A waiver of liability is an increasingly common way for businesses to throw up a shield against legal responsibility for patron injuries. They are especially common where activities might pose a higher-than-average risk. Examples might be trampoline parks, jet skiing or skydiving.
However, as our West Palm Beach injury lawyers can explain, signing a waiver of liability won’t absolutely sabotage the legitimacy of your injury claim. If you can prove the waiver failed to meet certain legal criteria or if there is evidence of reckless or intentional wrongdoing, you may still be able to pursue your claim for damages. The same goes for many claims involving children involved in commercial activities, as noted by the 2008 Florida Supreme Court decision in Kirton v. Fields.
While it’s true that waivers of liability can insulate organizations and businesses from legal responsibility for acts of negligence (i.e., lack of reasonable care) they can’t protect against gross negligence. Gross negligence is the deliberate disregard for someone else’s safety by an act or omission the defendant knew or should have known would put another in danger.
Florida’s Fifth District Court of Appeal recently reversed a trial court’s order of summary judgment favoring a defendant who argued a claim invalid thanks to the waiver of liability. It ultimately came down to gross negligence.
According to court records in Macgregor v. Daytona International Speedway LLC, plaintiff was injured when she was run over by a tow truck that was backing up in a counter-race direction on Pit Row during a Sports Car Club of America race in 2013 in Daytona. The tow truck driver had been given the instruction to back up by an employee who worked for both the International Speedway Corp. and the Daytona International Speedway. Plaintiff sustained serious personal injuries.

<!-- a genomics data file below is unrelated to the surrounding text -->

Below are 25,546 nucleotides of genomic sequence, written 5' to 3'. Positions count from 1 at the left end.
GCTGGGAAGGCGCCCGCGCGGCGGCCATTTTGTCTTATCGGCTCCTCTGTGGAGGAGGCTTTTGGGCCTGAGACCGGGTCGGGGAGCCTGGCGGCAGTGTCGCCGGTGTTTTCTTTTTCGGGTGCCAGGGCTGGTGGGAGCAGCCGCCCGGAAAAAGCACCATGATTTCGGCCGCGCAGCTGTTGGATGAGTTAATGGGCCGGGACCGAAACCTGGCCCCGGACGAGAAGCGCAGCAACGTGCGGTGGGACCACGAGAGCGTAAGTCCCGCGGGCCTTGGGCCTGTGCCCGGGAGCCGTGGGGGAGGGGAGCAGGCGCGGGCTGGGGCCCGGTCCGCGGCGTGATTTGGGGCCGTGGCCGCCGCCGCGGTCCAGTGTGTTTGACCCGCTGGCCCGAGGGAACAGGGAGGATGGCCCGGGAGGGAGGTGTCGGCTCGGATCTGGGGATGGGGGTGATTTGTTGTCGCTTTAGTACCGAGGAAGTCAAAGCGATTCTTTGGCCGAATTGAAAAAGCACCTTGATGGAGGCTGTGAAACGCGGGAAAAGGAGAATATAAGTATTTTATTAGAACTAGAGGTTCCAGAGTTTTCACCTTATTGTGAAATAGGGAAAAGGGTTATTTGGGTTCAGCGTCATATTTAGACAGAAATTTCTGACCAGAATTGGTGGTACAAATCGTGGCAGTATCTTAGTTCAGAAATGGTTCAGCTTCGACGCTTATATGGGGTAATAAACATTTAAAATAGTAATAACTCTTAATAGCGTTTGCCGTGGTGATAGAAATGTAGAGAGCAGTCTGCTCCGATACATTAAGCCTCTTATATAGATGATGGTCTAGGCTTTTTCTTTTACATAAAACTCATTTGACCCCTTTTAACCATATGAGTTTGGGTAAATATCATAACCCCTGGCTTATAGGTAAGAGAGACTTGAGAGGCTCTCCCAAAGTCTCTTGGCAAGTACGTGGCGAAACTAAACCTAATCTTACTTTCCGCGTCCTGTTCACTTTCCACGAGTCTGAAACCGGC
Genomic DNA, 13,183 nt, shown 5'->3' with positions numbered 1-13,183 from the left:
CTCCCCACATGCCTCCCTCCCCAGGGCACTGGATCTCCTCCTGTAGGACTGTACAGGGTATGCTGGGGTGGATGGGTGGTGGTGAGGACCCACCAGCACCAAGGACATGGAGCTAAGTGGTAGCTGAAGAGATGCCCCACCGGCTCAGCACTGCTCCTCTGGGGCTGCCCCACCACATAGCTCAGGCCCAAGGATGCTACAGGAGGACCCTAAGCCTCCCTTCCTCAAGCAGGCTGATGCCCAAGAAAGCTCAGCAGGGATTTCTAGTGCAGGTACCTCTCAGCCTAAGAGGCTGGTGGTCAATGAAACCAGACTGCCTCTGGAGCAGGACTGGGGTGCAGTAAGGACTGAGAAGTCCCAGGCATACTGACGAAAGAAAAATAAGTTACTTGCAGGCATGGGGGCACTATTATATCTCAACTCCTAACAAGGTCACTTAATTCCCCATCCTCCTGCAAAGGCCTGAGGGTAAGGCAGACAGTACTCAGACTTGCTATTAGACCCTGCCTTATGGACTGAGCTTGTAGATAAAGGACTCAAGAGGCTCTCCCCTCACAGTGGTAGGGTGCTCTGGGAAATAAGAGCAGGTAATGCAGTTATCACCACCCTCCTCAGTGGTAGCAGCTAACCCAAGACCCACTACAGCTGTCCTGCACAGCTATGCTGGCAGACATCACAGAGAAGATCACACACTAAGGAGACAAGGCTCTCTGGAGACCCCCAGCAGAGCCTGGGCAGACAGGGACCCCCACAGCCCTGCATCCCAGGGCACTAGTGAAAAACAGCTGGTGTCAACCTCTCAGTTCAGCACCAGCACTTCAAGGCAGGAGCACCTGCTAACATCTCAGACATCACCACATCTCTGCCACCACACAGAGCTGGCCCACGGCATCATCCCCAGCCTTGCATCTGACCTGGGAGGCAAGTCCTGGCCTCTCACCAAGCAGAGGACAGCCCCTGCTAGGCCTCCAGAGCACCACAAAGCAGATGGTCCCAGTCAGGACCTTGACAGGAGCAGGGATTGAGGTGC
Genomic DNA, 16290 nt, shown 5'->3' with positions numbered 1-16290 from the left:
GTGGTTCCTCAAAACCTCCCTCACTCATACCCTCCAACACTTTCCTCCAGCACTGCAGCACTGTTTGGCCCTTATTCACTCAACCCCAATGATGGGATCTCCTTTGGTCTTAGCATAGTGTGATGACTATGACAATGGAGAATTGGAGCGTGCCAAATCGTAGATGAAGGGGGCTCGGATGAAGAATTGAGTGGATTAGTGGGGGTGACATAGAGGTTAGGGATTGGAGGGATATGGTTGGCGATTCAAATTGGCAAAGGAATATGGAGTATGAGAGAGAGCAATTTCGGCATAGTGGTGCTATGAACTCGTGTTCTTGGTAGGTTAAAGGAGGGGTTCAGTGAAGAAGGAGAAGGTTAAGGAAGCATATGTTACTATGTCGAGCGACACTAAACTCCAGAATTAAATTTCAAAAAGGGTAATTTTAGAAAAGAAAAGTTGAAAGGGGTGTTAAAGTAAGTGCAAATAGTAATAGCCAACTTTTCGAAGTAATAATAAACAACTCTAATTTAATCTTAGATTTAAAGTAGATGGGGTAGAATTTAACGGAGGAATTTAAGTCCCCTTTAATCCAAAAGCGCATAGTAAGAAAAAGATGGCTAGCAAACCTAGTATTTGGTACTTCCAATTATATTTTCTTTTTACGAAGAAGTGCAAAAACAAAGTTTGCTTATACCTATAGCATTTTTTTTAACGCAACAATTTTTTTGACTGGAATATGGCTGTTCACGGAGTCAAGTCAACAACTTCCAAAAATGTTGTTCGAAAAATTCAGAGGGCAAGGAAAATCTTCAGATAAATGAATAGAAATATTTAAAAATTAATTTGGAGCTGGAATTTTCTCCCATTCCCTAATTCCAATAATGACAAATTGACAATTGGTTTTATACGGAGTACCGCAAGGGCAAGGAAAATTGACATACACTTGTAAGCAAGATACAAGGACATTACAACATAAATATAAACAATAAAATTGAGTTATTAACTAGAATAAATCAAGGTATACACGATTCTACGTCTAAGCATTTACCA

Defendants responded to the lawsuit by pointing to a waiver of liability plaintiff had signed as a condition of entering the grounds. The release includes an acknowledgement that events therein are potentially “very dangerous,” and that she was signing away her rights to pursue legal action even if she suffered injuries resulting from negligence.
The trial court found that provisions of F.S. § 549.09(1)(e), which apply specifically to motorsport nonspectator liability releases, do not specifically exclude application to claims of gross negligence, which is what plaintiff alleged in this case. The Fla. 5th DCA disagreed and reversed. Even though the language of the statute indicates that such releases are to extend to “all acts of negligence” in closed-course motorsport facilities, state lawmakers expressly excluded gross negligence from the definition of negligence for such injuries. Because it’s expressly excluded, it can’t be included in the definition of negligence in this case.
The appellate court further disagreed with the trial court’s finding the defendant didn’t engage in conduct that reached the level of gross negligence. Here, justices held, there was prima facie evidence to establish there was a genuine issue of material fact (a matter for the jury to decide) as to whether the defendants were grossly negligent in causing plaintiff’s injuries.
The case was remanded to trial.
The bottom line is that while Florida injury lawsuits involving liability waivers may present some significant challenge, they still may be worthy of consideration. An experienced South Florida injury lawyer can help you weigh the viability of your case.
Contact the South Florida personal injury attorneys at Halberg & Fogg PLLC by calling toll-free at 1-877-425-2374. Serving West Palm Beach, Miami, Tampa, Orlando and Fort Myers/ Naples. There is no fee unless you win.
Macgregor v. Daytona International Speedway LLC, Dec. 21, 2019, Fla. 5th DCA